Will Americans trust a COVID-19 vaccine? Not if politicians tell them to.

A man wearing gloves and a mask works in a Chinese lab developing an experimental COVID-19 vaccine.

Since May 2020, Operation Warp Speed has been charged with producing and delivering 300 million doses of a COVID-19 vaccine by January 2021. While the scientific and technical challenges are daunting, the public-health challenge may be equally so. In the last two decades, anti-vaccination groups disseminating misinformation about vaccines have proliferated online, far outstripping the reach of pro-vaccine groups. Viruses that had become rare, such as measles, have now experienced outbreaks because of declining vaccination rates. The anti-vaccination movement was already poised to sabotage the COVID-19 vaccine uptake.

And now, as with all aspects of COVID-19, politics has crept into the vaccine conversation in ways that threaten to derail public confidence in a potential treatment key to halting the pandemic. Without trust in the efficacy of a vaccine, it is far less likely that society will reach herd immunity through vaccination. 

So how can politicians convince large swathes of the American public to take a vaccine once it becomes available? The answer may be counterintuitive, but simple: Keep mum, and let the scientists and public-health experts share the facts with the American people.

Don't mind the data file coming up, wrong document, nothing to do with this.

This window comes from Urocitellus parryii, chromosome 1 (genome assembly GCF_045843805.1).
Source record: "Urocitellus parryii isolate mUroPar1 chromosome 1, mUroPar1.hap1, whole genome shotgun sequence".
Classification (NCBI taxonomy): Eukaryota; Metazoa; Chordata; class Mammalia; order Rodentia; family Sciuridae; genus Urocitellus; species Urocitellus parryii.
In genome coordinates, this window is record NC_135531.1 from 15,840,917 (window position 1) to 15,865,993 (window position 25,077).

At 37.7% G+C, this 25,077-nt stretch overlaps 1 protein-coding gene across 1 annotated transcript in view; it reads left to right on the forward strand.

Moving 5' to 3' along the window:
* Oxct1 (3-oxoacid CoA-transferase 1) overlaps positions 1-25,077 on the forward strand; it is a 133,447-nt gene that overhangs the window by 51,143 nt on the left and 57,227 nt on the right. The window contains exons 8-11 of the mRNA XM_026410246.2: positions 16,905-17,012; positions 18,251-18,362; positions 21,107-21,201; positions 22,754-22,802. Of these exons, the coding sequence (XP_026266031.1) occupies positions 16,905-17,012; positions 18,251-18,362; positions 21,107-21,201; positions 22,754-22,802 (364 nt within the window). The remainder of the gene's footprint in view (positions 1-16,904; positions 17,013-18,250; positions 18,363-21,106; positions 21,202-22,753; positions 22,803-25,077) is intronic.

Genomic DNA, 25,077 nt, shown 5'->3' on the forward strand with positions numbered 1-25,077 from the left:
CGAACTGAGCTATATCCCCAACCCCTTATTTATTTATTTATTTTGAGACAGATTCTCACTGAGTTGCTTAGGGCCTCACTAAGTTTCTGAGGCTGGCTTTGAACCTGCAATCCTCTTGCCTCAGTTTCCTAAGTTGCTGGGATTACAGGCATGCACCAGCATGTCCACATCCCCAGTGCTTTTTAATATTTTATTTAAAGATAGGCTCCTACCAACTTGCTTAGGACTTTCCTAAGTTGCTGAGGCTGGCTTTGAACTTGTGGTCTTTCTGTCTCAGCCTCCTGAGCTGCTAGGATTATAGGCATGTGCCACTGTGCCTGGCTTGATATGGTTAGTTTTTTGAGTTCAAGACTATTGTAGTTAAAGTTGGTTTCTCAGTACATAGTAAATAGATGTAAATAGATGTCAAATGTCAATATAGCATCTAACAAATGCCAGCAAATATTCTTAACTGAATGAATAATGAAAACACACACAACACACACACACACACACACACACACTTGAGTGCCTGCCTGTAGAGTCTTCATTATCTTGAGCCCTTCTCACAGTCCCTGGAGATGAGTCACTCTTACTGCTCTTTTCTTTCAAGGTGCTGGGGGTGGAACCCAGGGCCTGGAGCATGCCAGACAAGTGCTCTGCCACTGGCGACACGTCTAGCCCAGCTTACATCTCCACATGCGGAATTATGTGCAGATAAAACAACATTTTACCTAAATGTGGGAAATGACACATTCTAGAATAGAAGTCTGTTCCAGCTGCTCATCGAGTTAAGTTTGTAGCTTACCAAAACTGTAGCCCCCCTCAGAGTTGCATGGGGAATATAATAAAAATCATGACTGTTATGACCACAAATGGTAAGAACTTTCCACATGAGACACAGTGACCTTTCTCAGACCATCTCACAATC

In a study of American attitudes toward COVID-19 vaccination, just published in the Journal of the American Medical Association Network Open, we found that Americans’ support for vaccination declines in the face of political involvement in the vaccine process.

A Trump endorsement dampens the likelihood that individuals will vaccinate (see Figure 1). A Biden endorsement fares no better statistically. Despite missteps by the World Health Organization and Centers for Disease Control and Prevention in responding to COVID-19, endorsements by either would be a more powerful lure for Americans than either a Trump or Biden endorsement. 

Figure 1: Vaccine attributes and preferences. Marginal mean willingness for each attribute refers to subjects’ likelihood of accepting a vaccine with the specific characteristic in question, averaged across all other vaccine features.